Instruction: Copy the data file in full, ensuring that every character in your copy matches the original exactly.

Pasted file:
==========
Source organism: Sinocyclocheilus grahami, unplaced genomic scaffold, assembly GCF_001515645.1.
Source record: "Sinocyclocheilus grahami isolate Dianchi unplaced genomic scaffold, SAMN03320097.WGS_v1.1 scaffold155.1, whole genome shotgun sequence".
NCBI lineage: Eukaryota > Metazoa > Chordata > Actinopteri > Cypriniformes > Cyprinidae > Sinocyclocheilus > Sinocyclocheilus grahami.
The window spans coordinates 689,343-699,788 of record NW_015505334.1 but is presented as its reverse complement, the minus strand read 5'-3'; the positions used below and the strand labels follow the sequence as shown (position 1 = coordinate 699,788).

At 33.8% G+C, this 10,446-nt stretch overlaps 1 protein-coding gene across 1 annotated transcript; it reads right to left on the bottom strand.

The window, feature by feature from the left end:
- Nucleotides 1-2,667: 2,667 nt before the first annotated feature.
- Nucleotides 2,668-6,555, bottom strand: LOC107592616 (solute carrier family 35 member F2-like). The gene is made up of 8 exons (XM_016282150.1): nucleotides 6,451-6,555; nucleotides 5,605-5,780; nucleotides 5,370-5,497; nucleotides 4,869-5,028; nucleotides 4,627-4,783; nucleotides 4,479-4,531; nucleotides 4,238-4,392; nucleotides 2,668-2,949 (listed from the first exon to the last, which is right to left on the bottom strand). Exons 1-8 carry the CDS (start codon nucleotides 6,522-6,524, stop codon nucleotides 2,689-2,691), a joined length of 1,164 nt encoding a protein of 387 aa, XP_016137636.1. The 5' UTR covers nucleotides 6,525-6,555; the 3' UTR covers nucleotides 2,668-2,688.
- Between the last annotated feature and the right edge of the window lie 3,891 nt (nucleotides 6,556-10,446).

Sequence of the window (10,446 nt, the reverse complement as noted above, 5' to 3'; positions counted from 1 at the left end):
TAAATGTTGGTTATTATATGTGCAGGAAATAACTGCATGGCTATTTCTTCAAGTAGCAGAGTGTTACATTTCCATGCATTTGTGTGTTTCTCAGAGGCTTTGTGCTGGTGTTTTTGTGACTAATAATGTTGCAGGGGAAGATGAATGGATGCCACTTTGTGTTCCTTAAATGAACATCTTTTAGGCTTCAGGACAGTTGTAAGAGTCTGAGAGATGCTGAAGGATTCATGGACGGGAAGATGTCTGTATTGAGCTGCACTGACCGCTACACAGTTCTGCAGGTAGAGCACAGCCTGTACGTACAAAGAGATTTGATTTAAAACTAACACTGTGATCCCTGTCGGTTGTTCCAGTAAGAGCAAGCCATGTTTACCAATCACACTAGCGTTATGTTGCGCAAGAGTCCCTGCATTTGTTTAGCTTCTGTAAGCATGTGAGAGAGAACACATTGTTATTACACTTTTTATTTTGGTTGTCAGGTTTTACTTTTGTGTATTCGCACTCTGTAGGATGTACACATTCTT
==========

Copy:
Source organism: Sinocyclocheilus grahami, unplaced genomic scaffold, assembly GCF_001515645.1.
Source record: "Sinocyclocheilus grahami isolate Dianchi unplaced genomic scaffold, SAMN03320097.WGS_v1.1 scaffold155.1, whole genome shotgun sequence".
NCBI lineage: Eukaryota > Metazoa > Chordata > Actinopteri > Cypriniformes > Cyprinidae > Sinocyclocheilus > Sinocyclocheilus grahami.
The window spans coordinates 689,343-699,788 of record NW_015505334.1 but is presented as its reverse complement, the minus strand read 5'-3'; the positions used below and the strand labels follow the sequence as shown (position 1 = coordinate 699,788).

At 33.8% G+C, this 10,446-nt stretch overlaps 1 protein-coding gene across 1 annotated transcript; it reads right to left on the bottom strand.

The window, feature by feature from the left end:
- Nucleotides 1-2,667: 2,667 nt before the first annotated feature.
- Nucleotides 2,668-6,555, bottom strand: LOC107592616 (solute carrier family 35 member F2-like). The gene is made up of 8 exons (XM_016282150.1): nucleotides 6,451-6,555; nucleotides 5,605-5,780; nucleotides 5,370-5,497; nucleotides 4,869-5,028; nucleotides 4,627-4,783; nucleotides 4,479-4,531; nucleotides 4,238-4,392; nucleotides 2,668-2,949 (listed from the first exon to the last, which is right to left on the bottom strand). Exons 1-8 carry the CDS (start codon nucleotides 6,522-6,524, stop codon nucleotides 2,689-2,691), a joined length of 1,164 nt encoding a protein of 387 aa, XP_016137636.1. The 5' UTR covers nucleotides 6,525-6,555; the 3' UTR covers nucleotides 2,668-2,688.
- Between the last annotated feature and the right edge of the window lie 3,891 nt (nucleotides 6,556-10,446).

Sequence of the window (10,446 nt, the reverse complement as noted above, 5' to 3'; positions counted from 1 at the left end):
TAAATGTTGGTTATTATATGTGCAGGAAATAACTGCATGGCTATTTCTTCAAGTAGCAGAGTGTTACATTTCCATGCATTTGTGTGTTTCTCAGAGGCTTTGTGCTGGTGTTTTTGTGACTAATAATGTTGCAGGGGAAGATGAATGGATGCCACTTTGTGTTCCTTAAATGAACATCTTTTAGGCTTCAGGACAGTTGTAAGAGTCTGAGAGATGCTGAAGGATTCATGGACGGGAAGATGTCTGTATTGAGCTGCACTGACCGCTACACAGTTCTGCAGGTAGAGCACAGCCTGTACGTACAAAGAGATTTGATTTAAAACTAACACTGTGATCCCTGTCGGTTGTTCCAGTAAGAGCAAGCCATGTTTACCAATCACACTAGCGTTATGTTGCGCAAGAGTCCCTGCATTTGTTTAGCTTCTGTAAGCATGTGAGAGAGAACACATTGTTATTACACTTTTTATTTTGGTTGTCAGGTTTTACTTTTGTGTATTCGCACTCTGTAGGATGTACACATTCTT